What is Calcium sorbate (203), and where is it used?
Calcium sorbate (E203) is a fine white crystalline powder used as a preservative in the food and beverage industry as it inhibits the growth of yeast, moulds and bacteria in food, thereby maintaining the quality and shelf-life of various products . This additive is a calcium salt of sorbic acid, a naturally occurring organic compound found in fruits and vegetables. Though calcium sorbate can be derived from natural sources, for the most part is now manufactured synthetically. Common food applications of calcium sorbate include dried meat, baked goods, carbonated beverages, cheese and sauces [1,2].
Purported Health Implications
While calcium sorbate itself may not offer direct health benefits, as a preservative, its anti-microbial properties and nutritional preservation contribute to the overall quality and safety of products [1,2]. Thereby extending the shelf life of these foods, reducing food waste, reducing the risk of food-borne illnesses, and ensuring that consumers have access to safe and fresh products.
Allergic Reactions: Although rare, some individuals may be sensitive or allergic to preservatives, including calcium sorbate. Allergic reactions may manifest as skin rashes, hives or itching . If you suspect or have a known sensitivity to potassium sorbate, be mindful of its presence in food products and consult with a healthcare professional.
Recommendations for Safe Consumption
The U.S. Food and Drug Administration (FDA) and Food Standards Australia New Zealand (FSANZ) have not established specific Acceptable Daily Intake (ADI) values for E203 Calcium Sorbate.
Moderation and Balanced Diet: As with any food additive, moderation is key. While calcium sorbate is typically safe for consumption within recommended limits, it's important to maintain a well-rounded diet that includes a variety of fresh, unprocessed foods. Reducing reliance on heavily processed foods can help minimise exposure to food additives, including calcium sorbate.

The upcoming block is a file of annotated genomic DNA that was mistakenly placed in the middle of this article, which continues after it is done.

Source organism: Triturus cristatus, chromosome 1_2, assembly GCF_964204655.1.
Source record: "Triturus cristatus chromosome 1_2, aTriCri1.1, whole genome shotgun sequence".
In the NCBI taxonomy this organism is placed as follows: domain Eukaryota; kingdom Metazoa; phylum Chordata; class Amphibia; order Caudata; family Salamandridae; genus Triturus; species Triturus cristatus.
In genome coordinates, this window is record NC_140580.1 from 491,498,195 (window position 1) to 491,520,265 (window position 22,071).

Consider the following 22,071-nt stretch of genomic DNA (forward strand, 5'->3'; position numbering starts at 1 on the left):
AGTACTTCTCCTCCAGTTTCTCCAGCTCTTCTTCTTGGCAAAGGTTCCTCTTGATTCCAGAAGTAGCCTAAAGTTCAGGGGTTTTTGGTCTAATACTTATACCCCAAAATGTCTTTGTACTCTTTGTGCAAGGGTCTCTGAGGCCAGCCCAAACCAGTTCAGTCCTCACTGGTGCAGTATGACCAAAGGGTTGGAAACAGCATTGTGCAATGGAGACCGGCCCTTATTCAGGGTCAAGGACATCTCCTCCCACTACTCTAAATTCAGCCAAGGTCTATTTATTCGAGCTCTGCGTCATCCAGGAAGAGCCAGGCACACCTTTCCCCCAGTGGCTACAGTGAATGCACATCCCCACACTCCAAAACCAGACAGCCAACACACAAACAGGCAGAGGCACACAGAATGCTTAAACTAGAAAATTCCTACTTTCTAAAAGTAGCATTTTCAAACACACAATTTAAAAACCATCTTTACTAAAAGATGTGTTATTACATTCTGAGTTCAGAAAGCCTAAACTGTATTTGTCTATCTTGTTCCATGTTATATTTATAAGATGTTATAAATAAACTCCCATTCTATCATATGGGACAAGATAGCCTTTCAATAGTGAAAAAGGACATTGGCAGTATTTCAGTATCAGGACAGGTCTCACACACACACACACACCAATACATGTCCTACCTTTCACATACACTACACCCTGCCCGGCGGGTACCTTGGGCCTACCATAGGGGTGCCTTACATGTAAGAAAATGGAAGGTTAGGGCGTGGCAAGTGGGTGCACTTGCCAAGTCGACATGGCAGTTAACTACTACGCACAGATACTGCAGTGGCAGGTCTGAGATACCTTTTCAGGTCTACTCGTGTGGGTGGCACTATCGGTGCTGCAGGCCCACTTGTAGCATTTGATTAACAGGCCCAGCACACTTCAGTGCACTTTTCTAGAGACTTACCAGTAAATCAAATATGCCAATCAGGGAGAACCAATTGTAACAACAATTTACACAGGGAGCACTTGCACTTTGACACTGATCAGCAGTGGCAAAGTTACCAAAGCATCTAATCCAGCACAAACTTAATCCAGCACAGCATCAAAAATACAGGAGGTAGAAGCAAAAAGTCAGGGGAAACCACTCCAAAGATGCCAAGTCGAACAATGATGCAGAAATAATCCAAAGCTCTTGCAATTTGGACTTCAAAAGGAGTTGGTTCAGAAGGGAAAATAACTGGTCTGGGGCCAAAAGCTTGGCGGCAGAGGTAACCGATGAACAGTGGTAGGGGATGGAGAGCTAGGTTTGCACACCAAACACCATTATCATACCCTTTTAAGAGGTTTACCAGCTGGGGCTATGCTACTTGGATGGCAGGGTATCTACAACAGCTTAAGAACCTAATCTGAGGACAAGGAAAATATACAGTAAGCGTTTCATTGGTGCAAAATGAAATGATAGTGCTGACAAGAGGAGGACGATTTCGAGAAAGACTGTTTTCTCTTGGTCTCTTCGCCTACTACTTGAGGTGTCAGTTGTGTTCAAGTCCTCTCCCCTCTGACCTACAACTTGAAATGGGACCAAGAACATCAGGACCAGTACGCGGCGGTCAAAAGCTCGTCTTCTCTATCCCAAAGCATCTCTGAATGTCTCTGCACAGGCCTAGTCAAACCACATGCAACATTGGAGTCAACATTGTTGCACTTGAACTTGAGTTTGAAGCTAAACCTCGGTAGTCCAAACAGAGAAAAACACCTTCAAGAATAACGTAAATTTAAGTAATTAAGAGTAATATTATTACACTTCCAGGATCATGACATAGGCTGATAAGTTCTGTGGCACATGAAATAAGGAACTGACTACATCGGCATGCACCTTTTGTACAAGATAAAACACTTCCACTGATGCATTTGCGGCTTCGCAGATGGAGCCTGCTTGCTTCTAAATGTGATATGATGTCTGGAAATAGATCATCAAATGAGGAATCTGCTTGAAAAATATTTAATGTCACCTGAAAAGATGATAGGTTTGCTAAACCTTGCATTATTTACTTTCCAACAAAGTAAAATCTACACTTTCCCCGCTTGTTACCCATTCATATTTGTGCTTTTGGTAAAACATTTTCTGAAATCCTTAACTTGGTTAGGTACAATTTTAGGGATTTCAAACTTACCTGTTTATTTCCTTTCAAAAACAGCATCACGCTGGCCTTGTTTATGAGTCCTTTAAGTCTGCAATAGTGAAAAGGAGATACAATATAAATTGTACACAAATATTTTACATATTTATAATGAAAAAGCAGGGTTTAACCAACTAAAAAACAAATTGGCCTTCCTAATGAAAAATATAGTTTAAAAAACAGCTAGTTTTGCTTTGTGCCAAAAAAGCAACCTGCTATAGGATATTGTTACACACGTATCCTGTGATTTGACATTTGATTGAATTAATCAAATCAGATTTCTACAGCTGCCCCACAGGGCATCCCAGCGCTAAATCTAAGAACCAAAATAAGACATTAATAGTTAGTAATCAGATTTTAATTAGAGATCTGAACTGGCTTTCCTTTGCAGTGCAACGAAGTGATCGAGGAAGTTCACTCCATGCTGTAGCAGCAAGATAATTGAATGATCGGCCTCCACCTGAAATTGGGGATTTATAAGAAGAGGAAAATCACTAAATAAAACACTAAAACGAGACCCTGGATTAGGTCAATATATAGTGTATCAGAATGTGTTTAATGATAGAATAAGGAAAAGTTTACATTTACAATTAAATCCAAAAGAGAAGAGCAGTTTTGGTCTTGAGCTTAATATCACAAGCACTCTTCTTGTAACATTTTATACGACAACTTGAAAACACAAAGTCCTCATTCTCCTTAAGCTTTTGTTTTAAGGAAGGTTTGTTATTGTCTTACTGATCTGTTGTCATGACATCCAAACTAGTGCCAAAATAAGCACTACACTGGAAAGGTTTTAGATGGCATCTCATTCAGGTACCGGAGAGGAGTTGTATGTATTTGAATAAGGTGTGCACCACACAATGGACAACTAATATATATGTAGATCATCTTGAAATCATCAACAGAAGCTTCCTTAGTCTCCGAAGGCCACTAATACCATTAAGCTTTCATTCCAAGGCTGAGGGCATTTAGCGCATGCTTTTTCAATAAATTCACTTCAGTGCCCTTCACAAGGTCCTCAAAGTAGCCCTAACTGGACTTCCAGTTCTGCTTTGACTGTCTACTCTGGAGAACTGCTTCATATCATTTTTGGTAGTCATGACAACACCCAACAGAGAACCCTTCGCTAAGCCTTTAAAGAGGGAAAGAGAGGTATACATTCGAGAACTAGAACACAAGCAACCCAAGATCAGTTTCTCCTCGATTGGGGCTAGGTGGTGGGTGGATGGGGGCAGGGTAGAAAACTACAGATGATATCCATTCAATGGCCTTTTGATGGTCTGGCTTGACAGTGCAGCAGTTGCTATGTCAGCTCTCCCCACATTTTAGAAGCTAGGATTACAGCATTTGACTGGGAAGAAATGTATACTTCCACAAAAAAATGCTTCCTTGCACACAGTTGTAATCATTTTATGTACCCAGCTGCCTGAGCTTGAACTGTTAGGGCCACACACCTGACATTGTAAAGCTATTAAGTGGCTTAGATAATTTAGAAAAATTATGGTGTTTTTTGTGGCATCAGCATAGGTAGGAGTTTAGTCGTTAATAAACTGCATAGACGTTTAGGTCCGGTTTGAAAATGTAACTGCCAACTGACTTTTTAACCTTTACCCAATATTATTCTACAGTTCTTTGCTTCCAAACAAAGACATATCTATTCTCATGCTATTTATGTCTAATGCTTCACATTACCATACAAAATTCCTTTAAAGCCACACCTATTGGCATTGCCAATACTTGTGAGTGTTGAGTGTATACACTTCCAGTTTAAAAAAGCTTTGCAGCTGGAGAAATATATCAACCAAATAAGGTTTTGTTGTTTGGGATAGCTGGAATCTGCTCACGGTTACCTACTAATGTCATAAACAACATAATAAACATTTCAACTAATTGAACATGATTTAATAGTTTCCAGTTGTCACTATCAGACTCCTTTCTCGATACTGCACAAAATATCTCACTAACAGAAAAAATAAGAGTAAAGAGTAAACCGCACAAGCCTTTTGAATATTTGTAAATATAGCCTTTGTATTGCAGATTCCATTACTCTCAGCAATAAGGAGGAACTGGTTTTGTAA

Differential Regulations: Calcium sorbate is no longer permitted as a food additive in the European Union due to insufficient data to conclude its safety . Whereas, it is approved as a food preservative in New Zealand, Australia and the US [4,5]. The FDA regards calcium sorbate as ‘Generally Recognized As Safe’ when used in accordance with good manufacturing practices.
Anyasi TA, Jideani AI, Edokpayi JN, Anokwuru CP. Application of organic acids in food preservation. Organic Acids, Characteristics, Properties and Synthesis; Vargas, C., Ed. 2017:1-47.
Thomas L, J. Delves-Broughton. PRESERVATIVES | Permitted Preservatives – Sorbic Acid. Encyclopedia of Food Microbiology (2nd Ed). 2014 Jan 1;102-107.
Witkowski M, Grajeta H, Krzysztof Gomułka. Hypersensitivity Reactions to Food Additives—Preservatives, Antioxidants, Flavor Enhancers. International Journal of Environmental Research and Public Health. 2022 Sep 13;19(18):11493–3.
Commission Regulation (EU) 2018/98 of 22 January 2018 amending Annexes II and III to Regulation (EC) No 1333/2008 of the European Parliament and of the Council and the Annex to Commission Regulation (EU) No 231/2012 as regards calcium sorbate (E 203). 2018, Jan 22.
Food Standards Australia New Zealand (FSANZ). Food additives - numerical list. 2019.
U.S. Food and Drug Administration. Food Additive Status List. 2023.
We do our best to source robust information from a number of credible sources. There is, however, a large amount of information on various aspects of nutritional elements along with claims in terms of their contribution to helping in body health which may contradict the above.